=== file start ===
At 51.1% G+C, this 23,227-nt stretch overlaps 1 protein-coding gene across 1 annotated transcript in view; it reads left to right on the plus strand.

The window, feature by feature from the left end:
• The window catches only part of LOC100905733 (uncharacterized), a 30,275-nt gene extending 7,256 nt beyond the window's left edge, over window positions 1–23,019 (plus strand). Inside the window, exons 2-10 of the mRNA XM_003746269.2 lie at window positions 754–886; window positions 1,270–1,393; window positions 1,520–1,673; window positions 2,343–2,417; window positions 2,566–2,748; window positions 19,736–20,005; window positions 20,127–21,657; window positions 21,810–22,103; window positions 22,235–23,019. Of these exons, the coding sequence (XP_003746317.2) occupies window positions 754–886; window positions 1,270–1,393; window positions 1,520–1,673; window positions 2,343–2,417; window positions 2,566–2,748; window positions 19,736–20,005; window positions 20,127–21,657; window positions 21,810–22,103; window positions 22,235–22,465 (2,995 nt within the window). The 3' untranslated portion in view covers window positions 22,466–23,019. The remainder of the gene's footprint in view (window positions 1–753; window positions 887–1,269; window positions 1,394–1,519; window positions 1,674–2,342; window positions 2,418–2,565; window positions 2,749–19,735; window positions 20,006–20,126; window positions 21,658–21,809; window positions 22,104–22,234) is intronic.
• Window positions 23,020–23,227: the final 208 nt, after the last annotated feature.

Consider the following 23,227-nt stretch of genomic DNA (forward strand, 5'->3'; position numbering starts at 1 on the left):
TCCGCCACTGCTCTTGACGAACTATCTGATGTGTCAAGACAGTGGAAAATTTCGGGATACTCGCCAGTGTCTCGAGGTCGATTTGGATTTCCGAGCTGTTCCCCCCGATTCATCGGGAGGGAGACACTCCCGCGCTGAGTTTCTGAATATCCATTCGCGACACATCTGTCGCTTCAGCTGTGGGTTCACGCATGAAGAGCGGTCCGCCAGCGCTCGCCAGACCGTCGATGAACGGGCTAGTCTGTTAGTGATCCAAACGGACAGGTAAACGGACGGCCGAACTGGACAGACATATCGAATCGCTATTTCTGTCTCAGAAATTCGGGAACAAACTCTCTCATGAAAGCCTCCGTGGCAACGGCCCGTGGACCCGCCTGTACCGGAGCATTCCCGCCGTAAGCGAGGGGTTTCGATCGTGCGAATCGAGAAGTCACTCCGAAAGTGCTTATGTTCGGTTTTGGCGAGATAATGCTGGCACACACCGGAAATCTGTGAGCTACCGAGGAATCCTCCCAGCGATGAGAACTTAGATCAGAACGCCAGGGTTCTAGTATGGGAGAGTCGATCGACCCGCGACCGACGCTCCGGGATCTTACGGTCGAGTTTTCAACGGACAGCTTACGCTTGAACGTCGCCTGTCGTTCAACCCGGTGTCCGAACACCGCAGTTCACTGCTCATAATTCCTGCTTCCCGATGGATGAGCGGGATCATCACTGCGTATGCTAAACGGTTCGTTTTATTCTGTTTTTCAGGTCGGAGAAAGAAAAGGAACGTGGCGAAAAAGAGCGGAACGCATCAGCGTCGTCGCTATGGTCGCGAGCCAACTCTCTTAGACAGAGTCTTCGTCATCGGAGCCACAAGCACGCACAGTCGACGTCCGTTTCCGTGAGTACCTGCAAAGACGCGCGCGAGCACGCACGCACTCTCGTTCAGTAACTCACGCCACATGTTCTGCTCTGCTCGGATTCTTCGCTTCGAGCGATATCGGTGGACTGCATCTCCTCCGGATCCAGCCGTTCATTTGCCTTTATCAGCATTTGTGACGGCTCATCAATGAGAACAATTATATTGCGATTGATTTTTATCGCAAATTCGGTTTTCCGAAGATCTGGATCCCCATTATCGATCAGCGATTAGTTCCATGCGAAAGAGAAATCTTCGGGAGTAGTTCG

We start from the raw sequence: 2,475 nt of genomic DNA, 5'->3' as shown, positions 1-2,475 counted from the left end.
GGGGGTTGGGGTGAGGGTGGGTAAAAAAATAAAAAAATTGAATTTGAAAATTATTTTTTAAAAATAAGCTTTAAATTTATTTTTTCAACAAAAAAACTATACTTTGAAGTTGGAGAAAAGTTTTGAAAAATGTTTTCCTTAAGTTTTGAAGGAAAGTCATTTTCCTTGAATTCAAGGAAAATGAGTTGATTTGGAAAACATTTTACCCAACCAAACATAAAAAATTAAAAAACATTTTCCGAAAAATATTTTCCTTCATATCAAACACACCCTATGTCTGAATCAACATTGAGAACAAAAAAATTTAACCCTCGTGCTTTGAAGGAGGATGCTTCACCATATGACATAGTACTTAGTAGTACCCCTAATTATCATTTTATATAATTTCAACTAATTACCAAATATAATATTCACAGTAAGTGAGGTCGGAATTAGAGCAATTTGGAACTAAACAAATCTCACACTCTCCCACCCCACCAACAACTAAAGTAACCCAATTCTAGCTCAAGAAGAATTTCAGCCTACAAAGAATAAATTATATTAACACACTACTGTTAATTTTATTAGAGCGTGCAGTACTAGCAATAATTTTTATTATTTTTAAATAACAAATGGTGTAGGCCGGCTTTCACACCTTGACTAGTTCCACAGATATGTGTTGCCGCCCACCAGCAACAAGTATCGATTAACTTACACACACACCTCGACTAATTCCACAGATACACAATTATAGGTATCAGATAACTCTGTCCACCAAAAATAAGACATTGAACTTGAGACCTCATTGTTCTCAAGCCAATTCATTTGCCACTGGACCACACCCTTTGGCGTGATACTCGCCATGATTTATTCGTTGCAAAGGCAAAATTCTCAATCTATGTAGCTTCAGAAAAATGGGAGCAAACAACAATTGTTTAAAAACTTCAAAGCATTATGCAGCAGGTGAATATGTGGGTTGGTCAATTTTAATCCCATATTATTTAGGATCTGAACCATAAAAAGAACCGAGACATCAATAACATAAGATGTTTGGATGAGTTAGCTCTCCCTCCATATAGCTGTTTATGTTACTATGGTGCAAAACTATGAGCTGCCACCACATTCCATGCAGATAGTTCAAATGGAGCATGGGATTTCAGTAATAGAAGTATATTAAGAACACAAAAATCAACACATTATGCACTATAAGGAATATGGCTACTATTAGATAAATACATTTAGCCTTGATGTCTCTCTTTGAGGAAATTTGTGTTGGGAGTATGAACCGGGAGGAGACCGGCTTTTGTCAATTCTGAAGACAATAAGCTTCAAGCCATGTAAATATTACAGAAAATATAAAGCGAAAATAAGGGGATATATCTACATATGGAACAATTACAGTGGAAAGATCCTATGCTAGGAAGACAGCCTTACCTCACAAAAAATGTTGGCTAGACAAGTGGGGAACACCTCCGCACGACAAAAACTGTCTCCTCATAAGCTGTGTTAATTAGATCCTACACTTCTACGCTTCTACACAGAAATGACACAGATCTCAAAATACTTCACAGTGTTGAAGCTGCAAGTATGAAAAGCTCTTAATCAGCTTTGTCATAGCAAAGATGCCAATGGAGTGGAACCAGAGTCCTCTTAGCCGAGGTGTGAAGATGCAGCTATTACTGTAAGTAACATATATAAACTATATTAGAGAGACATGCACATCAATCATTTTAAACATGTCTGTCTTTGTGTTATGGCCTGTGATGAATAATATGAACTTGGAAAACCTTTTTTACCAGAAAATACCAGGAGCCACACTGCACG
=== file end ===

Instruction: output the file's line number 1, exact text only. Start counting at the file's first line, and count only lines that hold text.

At 51.1% G+C, this 23,227-nt stretch overlaps 1 protein-coding gene across 1 annotated transcript in view; it reads left to right on the plus strand.